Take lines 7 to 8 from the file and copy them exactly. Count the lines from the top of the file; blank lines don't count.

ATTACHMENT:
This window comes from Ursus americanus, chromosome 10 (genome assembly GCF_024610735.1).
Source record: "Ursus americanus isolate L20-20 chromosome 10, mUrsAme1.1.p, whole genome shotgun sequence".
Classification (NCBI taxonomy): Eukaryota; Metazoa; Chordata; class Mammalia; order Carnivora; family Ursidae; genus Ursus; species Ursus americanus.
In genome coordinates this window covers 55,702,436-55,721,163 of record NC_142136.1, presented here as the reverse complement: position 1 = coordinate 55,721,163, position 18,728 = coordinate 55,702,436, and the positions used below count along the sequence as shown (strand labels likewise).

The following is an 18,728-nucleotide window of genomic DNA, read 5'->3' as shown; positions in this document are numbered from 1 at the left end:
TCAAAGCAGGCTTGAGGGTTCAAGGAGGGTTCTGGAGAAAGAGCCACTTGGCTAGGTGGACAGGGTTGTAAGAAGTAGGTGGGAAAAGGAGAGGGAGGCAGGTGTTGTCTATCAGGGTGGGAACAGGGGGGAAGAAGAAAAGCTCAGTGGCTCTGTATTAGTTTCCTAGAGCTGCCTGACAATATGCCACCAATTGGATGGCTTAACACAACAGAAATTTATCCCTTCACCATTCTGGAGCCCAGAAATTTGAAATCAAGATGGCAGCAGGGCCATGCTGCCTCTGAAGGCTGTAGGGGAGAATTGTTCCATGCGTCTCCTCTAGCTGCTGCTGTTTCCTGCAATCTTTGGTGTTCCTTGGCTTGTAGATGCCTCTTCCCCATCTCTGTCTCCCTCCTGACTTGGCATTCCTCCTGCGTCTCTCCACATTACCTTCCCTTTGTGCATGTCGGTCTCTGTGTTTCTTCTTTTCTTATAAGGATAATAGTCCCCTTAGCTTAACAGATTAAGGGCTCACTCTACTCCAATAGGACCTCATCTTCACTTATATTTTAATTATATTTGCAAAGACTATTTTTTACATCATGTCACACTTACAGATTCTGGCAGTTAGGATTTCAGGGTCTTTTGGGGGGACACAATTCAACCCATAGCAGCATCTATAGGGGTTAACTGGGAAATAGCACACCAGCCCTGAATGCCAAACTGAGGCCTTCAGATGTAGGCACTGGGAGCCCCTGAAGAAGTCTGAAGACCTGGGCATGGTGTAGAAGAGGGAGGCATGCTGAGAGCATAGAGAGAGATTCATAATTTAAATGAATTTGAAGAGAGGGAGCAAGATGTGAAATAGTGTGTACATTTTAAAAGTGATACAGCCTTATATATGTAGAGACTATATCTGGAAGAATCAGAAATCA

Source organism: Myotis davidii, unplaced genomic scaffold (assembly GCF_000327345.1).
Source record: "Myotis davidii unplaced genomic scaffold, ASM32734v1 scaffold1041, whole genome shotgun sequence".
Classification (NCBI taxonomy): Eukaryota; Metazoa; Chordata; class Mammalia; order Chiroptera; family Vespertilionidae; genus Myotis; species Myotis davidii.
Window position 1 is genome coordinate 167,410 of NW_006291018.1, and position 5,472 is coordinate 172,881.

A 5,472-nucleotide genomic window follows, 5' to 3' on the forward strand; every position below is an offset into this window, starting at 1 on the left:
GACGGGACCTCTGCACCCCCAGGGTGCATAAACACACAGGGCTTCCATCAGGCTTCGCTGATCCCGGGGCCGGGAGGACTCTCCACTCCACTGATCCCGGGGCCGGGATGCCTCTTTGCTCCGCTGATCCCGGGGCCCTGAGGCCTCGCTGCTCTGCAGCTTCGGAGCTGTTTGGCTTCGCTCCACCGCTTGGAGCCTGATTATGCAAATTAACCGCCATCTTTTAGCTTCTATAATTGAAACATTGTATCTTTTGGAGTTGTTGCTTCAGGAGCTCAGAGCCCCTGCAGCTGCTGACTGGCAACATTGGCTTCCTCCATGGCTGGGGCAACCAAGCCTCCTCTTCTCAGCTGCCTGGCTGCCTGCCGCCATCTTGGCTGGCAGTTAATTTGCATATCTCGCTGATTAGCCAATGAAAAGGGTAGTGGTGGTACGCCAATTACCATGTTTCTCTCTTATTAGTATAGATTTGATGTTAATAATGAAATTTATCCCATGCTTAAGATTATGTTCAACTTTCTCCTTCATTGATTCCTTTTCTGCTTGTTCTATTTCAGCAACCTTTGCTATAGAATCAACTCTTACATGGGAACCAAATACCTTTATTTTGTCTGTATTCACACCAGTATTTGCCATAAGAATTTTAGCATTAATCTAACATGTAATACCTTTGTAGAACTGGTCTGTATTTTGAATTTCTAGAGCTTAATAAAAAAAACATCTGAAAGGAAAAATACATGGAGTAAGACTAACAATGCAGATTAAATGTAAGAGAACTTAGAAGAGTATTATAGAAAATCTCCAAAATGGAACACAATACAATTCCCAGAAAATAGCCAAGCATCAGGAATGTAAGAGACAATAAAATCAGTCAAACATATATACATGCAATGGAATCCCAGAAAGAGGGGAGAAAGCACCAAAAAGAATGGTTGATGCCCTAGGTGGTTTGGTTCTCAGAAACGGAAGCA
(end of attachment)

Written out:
Source organism: Myotis davidii, unplaced genomic scaffold (assembly GCF_000327345.1).
Source record: "Myotis davidii unplaced genomic scaffold, ASM32734v1 scaffold1041, whole genome shotgun sequence".